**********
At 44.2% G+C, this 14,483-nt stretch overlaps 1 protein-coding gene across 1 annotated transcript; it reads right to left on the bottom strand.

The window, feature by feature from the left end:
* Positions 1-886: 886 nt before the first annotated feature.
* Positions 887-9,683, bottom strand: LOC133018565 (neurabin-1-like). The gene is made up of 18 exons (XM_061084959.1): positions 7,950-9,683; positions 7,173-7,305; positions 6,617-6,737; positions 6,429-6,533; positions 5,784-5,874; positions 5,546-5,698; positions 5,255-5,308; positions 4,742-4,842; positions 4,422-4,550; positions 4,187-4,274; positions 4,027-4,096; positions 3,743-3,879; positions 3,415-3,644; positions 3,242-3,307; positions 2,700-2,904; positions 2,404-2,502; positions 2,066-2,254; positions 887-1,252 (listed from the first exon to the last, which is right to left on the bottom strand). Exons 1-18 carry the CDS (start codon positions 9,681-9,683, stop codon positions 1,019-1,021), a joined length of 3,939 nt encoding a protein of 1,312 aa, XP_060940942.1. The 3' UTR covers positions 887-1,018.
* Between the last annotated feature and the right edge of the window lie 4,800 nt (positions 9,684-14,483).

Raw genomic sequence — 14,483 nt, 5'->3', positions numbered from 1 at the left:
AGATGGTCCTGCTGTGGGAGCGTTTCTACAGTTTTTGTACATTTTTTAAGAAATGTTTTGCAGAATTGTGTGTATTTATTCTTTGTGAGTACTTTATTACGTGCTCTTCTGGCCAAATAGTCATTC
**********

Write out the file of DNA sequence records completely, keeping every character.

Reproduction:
At 44.2% G+C, this 14,483-nt stretch overlaps 1 protein-coding gene across 1 annotated transcript; it reads right to left on the bottom strand.

The window, feature by feature from the left end:
* Positions 1-886: 886 nt before the first annotated feature.
* Positions 887-9,683, bottom strand: LOC133018565 (neurabin-1-like). The gene is made up of 18 exons (XM_061084959.1): positions 7,950-9,683; positions 7,173-7,305; positions 6,617-6,737; positions 6,429-6,533; positions 5,784-5,874; positions 5,546-5,698; positions 5,255-5,308; positions 4,742-4,842; positions 4,422-4,550; positions 4,187-4,274; positions 4,027-4,096; positions 3,743-3,879; positions 3,415-3,644; positions 3,242-3,307; positions 2,700-2,904; positions 2,404-2,502; positions 2,066-2,254; positions 887-1,252 (listed from the first exon to the last, which is right to left on the bottom strand). Exons 1-18 carry the CDS (start codon positions 9,681-9,683, stop codon positions 1,019-1,021), a joined length of 3,939 nt encoding a protein of 1,312 aa, XP_060940942.1. The 3' UTR covers positions 887-1,018.
* Between the last annotated feature and the right edge of the window lie 4,800 nt (positions 9,684-14,483).

Raw genomic sequence — 14,483 nt, 5'->3', positions numbered from 1 at the left:
AGATGGTCCTGCTGTGGGAGCGTTTCTACAGTTTTTGTACATTTTTTAAGAAATGTTTTGCAGAATTGTGTGTATTTATTCTTTGTGAGTACTTTATTACGTGCTCTTCTGGCCAAATAGTCATTC